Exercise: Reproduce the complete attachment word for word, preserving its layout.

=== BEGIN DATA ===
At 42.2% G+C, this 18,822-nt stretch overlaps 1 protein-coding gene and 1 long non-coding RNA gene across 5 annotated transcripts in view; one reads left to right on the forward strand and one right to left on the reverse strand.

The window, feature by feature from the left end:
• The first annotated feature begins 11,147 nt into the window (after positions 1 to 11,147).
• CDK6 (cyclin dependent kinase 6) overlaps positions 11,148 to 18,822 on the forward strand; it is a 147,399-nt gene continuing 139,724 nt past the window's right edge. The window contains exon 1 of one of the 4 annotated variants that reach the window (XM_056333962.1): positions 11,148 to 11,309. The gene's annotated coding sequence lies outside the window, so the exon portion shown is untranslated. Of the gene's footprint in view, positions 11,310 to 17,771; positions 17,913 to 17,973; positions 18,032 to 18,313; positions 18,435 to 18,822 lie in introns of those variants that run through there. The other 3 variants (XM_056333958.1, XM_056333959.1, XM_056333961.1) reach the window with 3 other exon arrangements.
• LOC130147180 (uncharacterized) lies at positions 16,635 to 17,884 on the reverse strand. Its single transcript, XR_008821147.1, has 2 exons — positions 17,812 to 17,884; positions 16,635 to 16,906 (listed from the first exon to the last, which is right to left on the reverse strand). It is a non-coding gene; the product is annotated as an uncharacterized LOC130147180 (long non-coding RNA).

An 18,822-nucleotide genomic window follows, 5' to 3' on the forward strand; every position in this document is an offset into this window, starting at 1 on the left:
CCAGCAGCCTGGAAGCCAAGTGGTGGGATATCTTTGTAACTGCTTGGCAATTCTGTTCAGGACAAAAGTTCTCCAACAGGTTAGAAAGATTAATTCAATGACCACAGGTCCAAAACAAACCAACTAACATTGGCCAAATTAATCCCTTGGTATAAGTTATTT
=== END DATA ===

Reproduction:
At 42.2% G+C, this 18,822-nt stretch overlaps 1 protein-coding gene and 1 long non-coding RNA gene across 5 annotated transcripts in view; one reads left to right on the forward strand and one right to left on the reverse strand.

The window, feature by feature from the left end:
• The first annotated feature begins 11,147 nt into the window (after positions 1 to 11,147).
• CDK6 (cyclin dependent kinase 6) overlaps positions 11,148 to 18,822 on the forward strand; it is a 147,399-nt gene continuing 139,724 nt past the window's right edge. The window contains exon 1 of one of the 4 annotated variants that reach the window (XM_056333962.1): positions 11,148 to 11,309. The gene's annotated coding sequence lies outside the window, so the exon portion shown is untranslated. Of the gene's footprint in view, positions 11,310 to 17,771; positions 17,913 to 17,973; positions 18,032 to 18,313; positions 18,435 to 18,822 lie in introns of those variants that run through there. The other 3 variants (XM_056333958.1, XM_056333959.1, XM_056333961.1) reach the window with 3 other exon arrangements.
• LOC130147180 (uncharacterized) lies at positions 16,635 to 17,884 on the reverse strand. Its single transcript, XR_008821147.1, has 2 exons — positions 17,812 to 17,884; positions 16,635 to 16,906 (listed from the first exon to the last, which is right to left on the reverse strand). It is a non-coding gene; the product is annotated as an uncharacterized LOC130147180 (long non-coding RNA).

An 18,822-nucleotide genomic window follows, 5' to 3' on the forward strand; every position in this document is an offset into this window, starting at 1 on the left:
CCAGCAGCCTGGAAGCCAAGTGGTGGGATATCTTTGTAACTGCTTGGCAATTCTGTTCAGGACAAAAGTTCTCCAACAGGTTAGAAAGATTAATTCAATGACCACAGGTCCAAAACAAACCAACTAACATTGGCCAAATTAATCCCTTGGTATAAGTTATTT